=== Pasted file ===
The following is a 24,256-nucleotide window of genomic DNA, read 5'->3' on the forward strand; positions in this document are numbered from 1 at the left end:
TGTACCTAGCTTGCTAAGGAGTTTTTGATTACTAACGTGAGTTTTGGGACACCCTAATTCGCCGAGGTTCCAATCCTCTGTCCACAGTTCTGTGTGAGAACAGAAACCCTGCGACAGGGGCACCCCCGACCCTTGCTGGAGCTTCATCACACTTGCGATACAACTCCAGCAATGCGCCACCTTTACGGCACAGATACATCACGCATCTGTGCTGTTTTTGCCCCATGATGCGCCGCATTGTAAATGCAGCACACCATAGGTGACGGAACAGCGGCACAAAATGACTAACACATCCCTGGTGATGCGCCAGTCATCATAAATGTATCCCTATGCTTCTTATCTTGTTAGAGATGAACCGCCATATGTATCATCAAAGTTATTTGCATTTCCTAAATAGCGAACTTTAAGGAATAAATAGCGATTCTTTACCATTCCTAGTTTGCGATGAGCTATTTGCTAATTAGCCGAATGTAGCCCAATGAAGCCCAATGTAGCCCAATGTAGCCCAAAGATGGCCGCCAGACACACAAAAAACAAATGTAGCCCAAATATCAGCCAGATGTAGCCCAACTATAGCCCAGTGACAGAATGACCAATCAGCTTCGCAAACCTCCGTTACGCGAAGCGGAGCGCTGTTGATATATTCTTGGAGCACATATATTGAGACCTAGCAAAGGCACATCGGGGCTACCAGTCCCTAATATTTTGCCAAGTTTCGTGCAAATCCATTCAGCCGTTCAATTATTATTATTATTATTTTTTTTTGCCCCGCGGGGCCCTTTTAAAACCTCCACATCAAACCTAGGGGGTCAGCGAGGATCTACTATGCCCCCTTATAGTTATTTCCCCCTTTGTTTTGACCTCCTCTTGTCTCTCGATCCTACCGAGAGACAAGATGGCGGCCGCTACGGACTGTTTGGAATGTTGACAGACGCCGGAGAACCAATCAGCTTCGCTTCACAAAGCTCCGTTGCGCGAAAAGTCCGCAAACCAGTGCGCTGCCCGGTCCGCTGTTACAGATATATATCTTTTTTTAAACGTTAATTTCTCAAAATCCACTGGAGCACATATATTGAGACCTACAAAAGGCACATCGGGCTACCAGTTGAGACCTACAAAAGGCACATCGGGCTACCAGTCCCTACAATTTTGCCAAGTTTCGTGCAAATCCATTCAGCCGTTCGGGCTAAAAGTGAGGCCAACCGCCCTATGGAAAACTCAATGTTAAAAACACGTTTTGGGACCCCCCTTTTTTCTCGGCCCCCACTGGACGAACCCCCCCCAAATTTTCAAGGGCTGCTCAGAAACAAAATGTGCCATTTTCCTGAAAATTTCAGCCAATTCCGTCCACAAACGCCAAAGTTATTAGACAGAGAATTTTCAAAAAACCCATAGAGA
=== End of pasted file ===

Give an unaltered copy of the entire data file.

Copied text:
The following is a 24,256-nucleotide window of genomic DNA, read 5'->3' on the forward strand; positions in this document are numbered from 1 at the left end:
TGTACCTAGCTTGCTAAGGAGTTTTTGATTACTAACGTGAGTTTTGGGACACCCTAATTCGCCGAGGTTCCAATCCTCTGTCCACAGTTCTGTGTGAGAACAGAAACCCTGCGACAGGGGCACCCCCGACCCTTGCTGGAGCTTCATCACACTTGCGATACAACTCCAGCAATGCGCCACCTTTACGGCACAGATACATCACGCATCTGTGCTGTTTTTGCCCCATGATGCGCCGCATTGTAAATGCAGCACACCATAGGTGACGGAACAGCGGCACAAAATGACTAACACATCCCTGGTGATGCGCCAGTCATCATAAATGTATCCCTATGCTTCTTATCTTGTTAGAGATGAACCGCCATATGTATCATCAAAGTTATTTGCATTTCCTAAATAGCGAACTTTAAGGAATAAATAGCGATTCTTTACCATTCCTAGTTTGCGATGAGCTATTTGCTAATTAGCCGAATGTAGCCCAATGAAGCCCAATGTAGCCCAATGTAGCCCAAAGATGGCCGCCAGACACACAAAAAACAAATGTAGCCCAAATATCAGCCAGATGTAGCCCAACTATAGCCCAGTGACAGAATGACCAATCAGCTTCGCAAACCTCCGTTACGCGAAGCGGAGCGCTGTTGATATATTCTTGGAGCACATATATTGAGACCTAGCAAAGGCACATCGGGGCTACCAGTCCCTAATATTTTGCCAAGTTTCGTGCAAATCCATTCAGCCGTTCAATTATTATTATTATTATTTTTTTTTGCCCCGCGGGGCCCTTTTAAAACCTCCACATCAAACCTAGGGGGTCAGCGAGGATCTACTATGCCCCCTTATAGTTATTTCCCCCTTTGTTTTGACCTCCTCTTGTCTCTCGATCCTACCGAGAGACAAGATGGCGGCCGCTACGGACTGTTTGGAATGTTGACAGACGCCGGAGAACCAATCAGCTTCGCTTCACAAAGCTCCGTTGCGCGAAAAGTCCGCAAACCAGTGCGCTGCCCGGTCCGCTGTTACAGATATATATCTTTTTTTAAACGTTAATTTCTCAAAATCCACTGGAGCACATATATTGAGACCTACAAAAGGCACATCGGGCTACCAGTTGAGACCTACAAAAGGCACATCGGGCTACCAGTCCCTACAATTTTGCCAAGTTTCGTGCAAATCCATTCAGCCGTTCGGGCTAAAAGTGAGGCCAACCGCCCTATGGAAAACTCAATGTTAAAAACACGTTTTGGGACCCCCCTTTTTTCTCGGCCCCCACTGGACGAACCCCCCCCAAATTTTCAAGGGCTGCTCAGAAACAAAATGTGCCATTTTCCTGAAAATTTCAGCCAATTCCGTCCACAAACGCCAAAGTTATTAGACAGAGAATTTTCAAAAAACCCATAGAGA